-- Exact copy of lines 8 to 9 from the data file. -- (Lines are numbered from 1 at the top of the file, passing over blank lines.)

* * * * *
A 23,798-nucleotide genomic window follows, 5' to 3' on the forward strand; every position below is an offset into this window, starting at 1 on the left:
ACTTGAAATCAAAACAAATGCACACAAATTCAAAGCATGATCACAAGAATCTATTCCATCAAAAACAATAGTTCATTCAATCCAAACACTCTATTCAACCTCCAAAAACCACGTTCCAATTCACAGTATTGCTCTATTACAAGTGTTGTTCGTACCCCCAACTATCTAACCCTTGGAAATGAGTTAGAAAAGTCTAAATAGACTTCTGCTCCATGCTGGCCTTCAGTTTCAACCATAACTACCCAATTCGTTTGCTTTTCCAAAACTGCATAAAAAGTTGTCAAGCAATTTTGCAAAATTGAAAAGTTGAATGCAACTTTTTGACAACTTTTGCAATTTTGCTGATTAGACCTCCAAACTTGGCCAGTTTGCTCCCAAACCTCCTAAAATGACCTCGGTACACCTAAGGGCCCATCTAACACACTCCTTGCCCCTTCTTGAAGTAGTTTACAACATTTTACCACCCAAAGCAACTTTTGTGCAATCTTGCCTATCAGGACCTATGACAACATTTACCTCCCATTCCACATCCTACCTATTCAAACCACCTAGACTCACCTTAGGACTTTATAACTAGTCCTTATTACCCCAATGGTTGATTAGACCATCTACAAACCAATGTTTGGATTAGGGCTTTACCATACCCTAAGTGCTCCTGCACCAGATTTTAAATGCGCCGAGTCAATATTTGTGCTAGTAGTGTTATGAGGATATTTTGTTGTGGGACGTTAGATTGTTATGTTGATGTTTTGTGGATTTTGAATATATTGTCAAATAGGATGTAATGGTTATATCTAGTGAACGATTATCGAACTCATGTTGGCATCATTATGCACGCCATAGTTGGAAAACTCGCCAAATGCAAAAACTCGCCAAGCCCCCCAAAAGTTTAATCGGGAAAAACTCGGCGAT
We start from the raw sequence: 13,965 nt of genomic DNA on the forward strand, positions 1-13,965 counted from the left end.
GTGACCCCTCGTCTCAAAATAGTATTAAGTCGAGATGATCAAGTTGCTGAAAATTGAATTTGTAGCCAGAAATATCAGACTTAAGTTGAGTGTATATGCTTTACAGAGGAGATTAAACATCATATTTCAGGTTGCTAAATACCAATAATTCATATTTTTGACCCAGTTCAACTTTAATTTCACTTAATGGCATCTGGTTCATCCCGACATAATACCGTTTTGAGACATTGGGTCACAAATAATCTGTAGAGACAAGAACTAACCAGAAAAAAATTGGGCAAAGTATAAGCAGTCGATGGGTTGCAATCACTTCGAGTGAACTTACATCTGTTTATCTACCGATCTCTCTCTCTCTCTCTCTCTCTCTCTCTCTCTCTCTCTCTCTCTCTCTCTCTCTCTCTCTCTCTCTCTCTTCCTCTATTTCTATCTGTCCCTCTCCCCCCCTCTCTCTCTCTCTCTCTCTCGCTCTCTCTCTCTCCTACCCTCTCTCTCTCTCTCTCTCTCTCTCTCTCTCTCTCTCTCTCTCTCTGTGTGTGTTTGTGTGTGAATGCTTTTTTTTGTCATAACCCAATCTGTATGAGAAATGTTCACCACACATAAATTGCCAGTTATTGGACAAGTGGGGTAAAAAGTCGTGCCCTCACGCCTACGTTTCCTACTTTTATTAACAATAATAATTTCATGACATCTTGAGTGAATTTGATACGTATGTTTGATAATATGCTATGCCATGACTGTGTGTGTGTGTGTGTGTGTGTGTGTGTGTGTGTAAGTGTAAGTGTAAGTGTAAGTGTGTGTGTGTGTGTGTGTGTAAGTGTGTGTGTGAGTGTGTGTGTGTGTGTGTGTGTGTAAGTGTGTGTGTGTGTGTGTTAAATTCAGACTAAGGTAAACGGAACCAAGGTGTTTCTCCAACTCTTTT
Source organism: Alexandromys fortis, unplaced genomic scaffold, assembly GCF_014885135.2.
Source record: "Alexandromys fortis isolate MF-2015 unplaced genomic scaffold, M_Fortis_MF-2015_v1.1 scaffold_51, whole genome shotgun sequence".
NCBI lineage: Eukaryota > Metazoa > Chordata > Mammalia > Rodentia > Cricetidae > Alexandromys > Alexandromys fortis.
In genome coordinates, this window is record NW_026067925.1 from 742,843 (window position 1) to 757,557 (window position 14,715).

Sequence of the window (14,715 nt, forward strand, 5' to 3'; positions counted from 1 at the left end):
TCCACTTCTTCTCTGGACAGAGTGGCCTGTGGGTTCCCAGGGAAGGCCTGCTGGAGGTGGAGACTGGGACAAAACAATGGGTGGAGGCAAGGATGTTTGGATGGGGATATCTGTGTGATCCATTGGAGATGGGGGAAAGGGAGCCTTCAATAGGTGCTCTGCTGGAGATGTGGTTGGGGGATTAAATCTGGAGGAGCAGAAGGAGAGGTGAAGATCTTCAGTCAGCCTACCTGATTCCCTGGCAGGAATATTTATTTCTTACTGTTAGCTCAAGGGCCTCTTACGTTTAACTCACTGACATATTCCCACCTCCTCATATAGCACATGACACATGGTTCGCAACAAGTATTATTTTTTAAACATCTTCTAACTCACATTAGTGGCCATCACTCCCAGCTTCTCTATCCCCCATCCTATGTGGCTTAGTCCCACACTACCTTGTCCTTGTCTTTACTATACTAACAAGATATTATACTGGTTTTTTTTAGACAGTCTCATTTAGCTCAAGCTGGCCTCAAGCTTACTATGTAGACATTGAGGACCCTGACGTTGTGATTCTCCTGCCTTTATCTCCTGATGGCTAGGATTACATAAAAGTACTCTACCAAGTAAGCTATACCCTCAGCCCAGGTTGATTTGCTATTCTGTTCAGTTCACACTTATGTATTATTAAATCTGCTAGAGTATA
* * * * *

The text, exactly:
In genome coordinates, this window is record NW_026067925.1 from 742,843 (window position 1) to 757,557 (window position 14,715).

Sequence of the window (14,715 nt, forward strand, 5' to 3'; positions counted from 1 at the left end):